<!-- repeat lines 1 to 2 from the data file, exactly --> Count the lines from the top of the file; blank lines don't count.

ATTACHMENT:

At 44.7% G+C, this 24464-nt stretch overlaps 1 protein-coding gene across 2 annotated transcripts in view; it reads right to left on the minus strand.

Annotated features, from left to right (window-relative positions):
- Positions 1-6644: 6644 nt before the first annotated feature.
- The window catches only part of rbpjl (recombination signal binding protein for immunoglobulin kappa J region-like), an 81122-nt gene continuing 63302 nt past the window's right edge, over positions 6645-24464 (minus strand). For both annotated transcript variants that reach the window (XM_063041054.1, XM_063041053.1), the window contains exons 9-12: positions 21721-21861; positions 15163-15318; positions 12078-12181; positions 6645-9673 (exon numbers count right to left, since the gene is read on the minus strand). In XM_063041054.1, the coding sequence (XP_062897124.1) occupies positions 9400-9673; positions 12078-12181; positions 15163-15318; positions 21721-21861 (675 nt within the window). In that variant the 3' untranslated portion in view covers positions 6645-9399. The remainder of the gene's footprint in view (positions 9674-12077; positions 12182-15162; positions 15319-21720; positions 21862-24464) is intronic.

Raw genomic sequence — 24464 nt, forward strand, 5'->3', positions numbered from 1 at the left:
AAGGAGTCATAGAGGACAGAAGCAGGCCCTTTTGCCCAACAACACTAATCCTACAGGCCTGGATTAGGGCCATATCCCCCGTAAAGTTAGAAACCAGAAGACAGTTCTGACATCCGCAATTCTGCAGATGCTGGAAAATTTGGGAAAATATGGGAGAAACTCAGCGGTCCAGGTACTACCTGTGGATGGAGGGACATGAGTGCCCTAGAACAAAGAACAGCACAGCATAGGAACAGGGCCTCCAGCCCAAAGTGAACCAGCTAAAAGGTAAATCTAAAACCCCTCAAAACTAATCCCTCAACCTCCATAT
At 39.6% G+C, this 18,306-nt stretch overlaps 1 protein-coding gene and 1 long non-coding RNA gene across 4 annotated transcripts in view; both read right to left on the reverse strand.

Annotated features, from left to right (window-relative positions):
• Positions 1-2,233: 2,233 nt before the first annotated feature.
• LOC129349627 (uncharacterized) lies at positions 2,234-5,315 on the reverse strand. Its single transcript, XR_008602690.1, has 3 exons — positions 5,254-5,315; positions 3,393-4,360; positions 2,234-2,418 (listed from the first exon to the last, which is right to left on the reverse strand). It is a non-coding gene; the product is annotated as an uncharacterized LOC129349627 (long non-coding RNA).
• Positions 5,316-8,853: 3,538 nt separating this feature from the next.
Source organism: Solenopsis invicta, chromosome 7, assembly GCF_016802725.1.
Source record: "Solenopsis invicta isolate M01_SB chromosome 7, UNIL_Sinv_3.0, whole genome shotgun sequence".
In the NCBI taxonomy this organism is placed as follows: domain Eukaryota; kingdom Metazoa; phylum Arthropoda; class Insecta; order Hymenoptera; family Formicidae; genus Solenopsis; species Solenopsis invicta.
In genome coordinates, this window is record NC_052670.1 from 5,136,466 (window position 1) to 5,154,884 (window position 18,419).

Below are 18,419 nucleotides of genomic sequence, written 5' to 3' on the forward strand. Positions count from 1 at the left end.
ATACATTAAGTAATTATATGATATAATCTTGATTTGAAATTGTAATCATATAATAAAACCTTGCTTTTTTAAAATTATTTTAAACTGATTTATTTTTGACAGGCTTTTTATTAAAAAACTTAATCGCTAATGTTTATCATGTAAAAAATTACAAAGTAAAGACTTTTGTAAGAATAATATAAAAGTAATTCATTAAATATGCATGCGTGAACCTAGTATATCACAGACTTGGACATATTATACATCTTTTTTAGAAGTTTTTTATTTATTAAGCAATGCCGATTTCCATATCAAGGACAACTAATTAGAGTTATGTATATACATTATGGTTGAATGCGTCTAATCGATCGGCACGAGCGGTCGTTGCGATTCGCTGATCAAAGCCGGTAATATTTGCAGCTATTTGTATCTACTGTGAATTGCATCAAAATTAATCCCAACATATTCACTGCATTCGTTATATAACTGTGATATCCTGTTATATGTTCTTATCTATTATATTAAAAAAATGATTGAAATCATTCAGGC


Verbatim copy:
At 44.7% G+C, this 24464-nt stretch overlaps 1 protein-coding gene across 2 annotated transcripts in view; it reads right to left on the minus strand.

Annotated features, from left to right (window-relative positions):